A Common Crime – Psychological Thriller

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A Common Crime (2021) is the new Argentinian psychological thriller with supernatural elements from director Francisco Márquez. Having not seen his directorial debut The Long Night of Francisco Sanctis (2016), I went into this piece relatively blind, albeit interested in the Argentine perspective of what a grounded horror/thriller should be. What I didn’t expect was that the film might reignite memories of one of my favorite, though sadly most neglected, directors.

From its opening scenes A Common Crime permeates a sparse realism that, while inducing a mild anxiety, also for me echoes the subtle and meticulous stylings of Austrian virtuoso Michael Haneke. With majority diegetic sound and very little music, viewers are made to feel a part of the world they are watching, that is if they can get past the apparent ‘slowness’ that it shares with Haneke’s work. Long, rigorous camera takes allow each scene and the performances within them to breathe, and the result is absolutely hypnotic. 

The plot is simple enough; sociology teacher Cecilia (Elisa Carricajo) has a maid whose son is constantly harassed by the police. One night Cecilia awakens to the boy knocking frantically at her door. Fear takes over and she merely hides in the shadows as some vague struggle seems to occur. When the boy shows up dead the next day Cecilia is plunged into a personal hell of paranoia and self-blame. Clear and definite themes of guilt and grief are explored within the tight, oddly-claustrophobic framing of Márquez’s world. Subtlety and detail are offered in bucketloads, along with a surprising amount of atmosphere from such a dark and restrained story.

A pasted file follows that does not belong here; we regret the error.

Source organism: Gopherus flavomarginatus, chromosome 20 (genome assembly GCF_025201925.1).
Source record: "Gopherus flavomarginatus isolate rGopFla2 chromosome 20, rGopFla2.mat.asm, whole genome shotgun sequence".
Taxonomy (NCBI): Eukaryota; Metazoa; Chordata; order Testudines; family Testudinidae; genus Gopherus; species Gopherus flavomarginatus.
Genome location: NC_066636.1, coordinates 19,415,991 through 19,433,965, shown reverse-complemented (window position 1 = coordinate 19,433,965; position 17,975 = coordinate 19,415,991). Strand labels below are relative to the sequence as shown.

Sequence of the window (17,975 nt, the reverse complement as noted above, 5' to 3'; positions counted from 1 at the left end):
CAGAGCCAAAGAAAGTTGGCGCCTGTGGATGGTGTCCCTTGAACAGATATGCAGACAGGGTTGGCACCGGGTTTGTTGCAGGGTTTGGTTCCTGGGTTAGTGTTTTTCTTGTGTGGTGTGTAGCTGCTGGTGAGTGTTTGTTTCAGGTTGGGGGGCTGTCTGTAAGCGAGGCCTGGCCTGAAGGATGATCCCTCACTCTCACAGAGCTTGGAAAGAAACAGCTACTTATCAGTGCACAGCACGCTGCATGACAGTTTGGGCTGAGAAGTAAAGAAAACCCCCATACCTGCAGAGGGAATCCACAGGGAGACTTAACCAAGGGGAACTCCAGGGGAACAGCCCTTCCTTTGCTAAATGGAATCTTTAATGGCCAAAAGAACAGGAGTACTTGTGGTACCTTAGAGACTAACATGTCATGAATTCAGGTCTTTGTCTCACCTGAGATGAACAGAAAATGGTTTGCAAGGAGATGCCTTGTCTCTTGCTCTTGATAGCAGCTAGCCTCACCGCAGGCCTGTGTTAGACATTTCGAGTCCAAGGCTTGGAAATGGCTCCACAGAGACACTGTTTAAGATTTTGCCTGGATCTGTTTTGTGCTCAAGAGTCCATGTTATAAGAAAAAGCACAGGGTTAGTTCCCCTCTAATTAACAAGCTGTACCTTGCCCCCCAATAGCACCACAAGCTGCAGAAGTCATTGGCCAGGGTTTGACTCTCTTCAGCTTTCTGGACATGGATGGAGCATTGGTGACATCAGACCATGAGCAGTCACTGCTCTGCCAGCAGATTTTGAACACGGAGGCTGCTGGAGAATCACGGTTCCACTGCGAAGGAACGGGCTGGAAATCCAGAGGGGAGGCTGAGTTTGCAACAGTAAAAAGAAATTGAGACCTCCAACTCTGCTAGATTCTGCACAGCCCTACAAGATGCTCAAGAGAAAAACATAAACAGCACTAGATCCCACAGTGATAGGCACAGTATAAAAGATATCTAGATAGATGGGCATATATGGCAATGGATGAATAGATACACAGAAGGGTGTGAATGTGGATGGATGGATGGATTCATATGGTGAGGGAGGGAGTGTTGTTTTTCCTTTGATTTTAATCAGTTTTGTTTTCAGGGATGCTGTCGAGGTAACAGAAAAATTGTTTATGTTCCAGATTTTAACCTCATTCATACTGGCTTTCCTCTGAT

That being said, this is no by-the-numbers thriller. Borderline experimental in presentation, you’d honestly be forgiven for growing tired of the repetitive psychological episodes A Common Crime descends into, or at least for hoping for some kind of payoff at the end of it all. That expectation came to me from repeated past viewings of Haneke’s beautifully bland stylings which almost always involved some kind of heavy shock punishment for letting his work seep into you. While trying to navigate the minefield of spoiler-free reviewing I can only say I was left with a confused, perhaps a little concerned, expression as the credits began to roll on this one. It took until the ending for me to realise that A Common Crime was nothing like I had expected. This is, on the one hand, a testament to its mesmerising nature, though that nature was primarily the thing which left me feeling lost on more than one occasion. 

A Common Crime movie poster featuring a woman screaming

Rather than make a full-blown psychological horror, Márquez shows a lot of discipline and moderation. A Common Crime sticks to it’s drama-fuelled thriller territory while using classic horror tools to enrich the presentation of its story. While most scares are longer-running and based around reactions, any up-front chills attack within enough space to enhance their effect. Even the score felt more dreamy than dread-inducing. That being said, the parts come together quite effectively as a whole. The unease I felt during its run time did reach that of films such as Hagazussa (2017) and Krisha (2015), as it relies more on its commitment to an uncanny feeling of irregularity that admirably holds up to the very end.